Tips for Growing an Herb Garden
Herbs are some of the easiest, most versatile and useful plants to grow. If you're going to start a garden for the first time, try growing herbs. Many of them grow with very little care, and if you live in a condominium or townhome with limited space, herbs can easily be grown in containers. Whether you've got acres of land or just a few pots on a patio, here are a few tips for growing a successful herb garden.
Tip #1: Grow Herbs You'll Eat
There's no sense in growing herbs you won't eat. Do you enjoy a nice caprese salad of tomatoes, mozzarella, and basil? Do you like your mojito with plenty of mint? What about pan-fried potatoes with garlic and rosemary, or lentils simmered in broth with a few thyme sprigs? Think about your favorite recipes. List the herbs used in each, and grow the herbs you will eat.
Tip #2: Prepare the Soil to Grow Your Herb Garden
Although most herbs will tolerate dry, rocky soils, it is best to grow herbs in a dark, crumbly, fertile soil that has plenty of organic matter and good drainage. One of the best tips for growing an herb garden is to work in plenty of compost, worm castings, and fertilizer before planting. By preparing the soil, you'll give your herb garden the best possible chances for success.
Tip #3: Understand Each Herb's Need for Water
Many herbs, such as bay and lemon balm, produce the most intense flavors in poor, dry soils. However, each herb is different. Some herbs, like mint and catnip, for example, grow best in moist soils. Novice gardeners often think that more water is better. If a plant looks like it's struggling, just add water, right? Unfortunately, no. Each herb has different needs for water, and if you water some herbs too much, you will cause them to rot at the roots and die. Most garden plants need an average of one inch of water per week. Some will need more, some less. If you take the time to research the herbs you're going to grow, you'll know where you need more or less water.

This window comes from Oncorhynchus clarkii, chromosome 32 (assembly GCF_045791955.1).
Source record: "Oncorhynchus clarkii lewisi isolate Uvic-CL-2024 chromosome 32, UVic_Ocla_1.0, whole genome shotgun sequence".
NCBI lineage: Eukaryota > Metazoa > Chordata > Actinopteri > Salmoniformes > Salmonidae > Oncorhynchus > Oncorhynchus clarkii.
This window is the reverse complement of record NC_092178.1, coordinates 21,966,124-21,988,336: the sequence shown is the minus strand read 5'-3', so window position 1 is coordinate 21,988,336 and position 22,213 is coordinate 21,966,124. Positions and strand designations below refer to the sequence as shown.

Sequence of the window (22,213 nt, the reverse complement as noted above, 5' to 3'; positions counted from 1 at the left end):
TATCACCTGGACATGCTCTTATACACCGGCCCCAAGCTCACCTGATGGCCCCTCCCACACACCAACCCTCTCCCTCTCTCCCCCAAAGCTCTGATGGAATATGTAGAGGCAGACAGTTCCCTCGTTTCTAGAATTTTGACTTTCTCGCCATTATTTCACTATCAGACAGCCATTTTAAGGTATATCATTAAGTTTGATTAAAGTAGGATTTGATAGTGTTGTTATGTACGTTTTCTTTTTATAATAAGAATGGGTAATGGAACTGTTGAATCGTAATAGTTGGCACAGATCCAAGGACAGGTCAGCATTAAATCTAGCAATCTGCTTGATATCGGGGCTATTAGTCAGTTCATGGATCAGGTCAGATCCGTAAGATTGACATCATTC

Tip #4: Group Herbs with Similar Growing Requirements
Once you have a list of herbs you wish to plant in your herb garden, sort through the list and group them according to their sunlight and water needs. Plant the herbs that need a dry, sunny site in an appropriate area of the garden, and group the herbs that need moist, shady sites in an area with the proper conditions. This will give the herbs the light they need and make watering easier.
In a sunny site you might plant basil, chives, oregano, dill, rosemary, sage, tarragon, and thyme. In a shady site, try planting any of the mints, wild ginger, nettle, parsley, catnip, sweet cicely, and monarda.
Tip #5: Create a Garden Design That Works With Your Style
Herbs have been cultivated for thousands of years, as far back as ancient Egypt and ancient Rome, in monastery cloisters, knot gardens, and parterres. They can be as simple or complex as you want to make them. If you only have a tiny space on a patio, use a strawberry pot and plant each pocket with a different herb. In a grouping of pots, you can plant several herbs and easily grow the most common herbs used in cooking. If you have a townhouse and are limited to a small planting bed area, nestle a few herbs among shrubs and perennials. These informal solutions are great for small spaces.
If you have more space, you can create an herb garden that is as formal or informal as you like. If formal is your style, consider a classic knot garden design. The layout can be a square, rectangle or symmetrical arrangement of geometrical shapes with low, clipped herb borders and straight lines. Lavender and tightly clipped box hedges can serve as borders, and bay trees can be clipped into topiary shapes.
No matter what your style, you can grow an herb garden.
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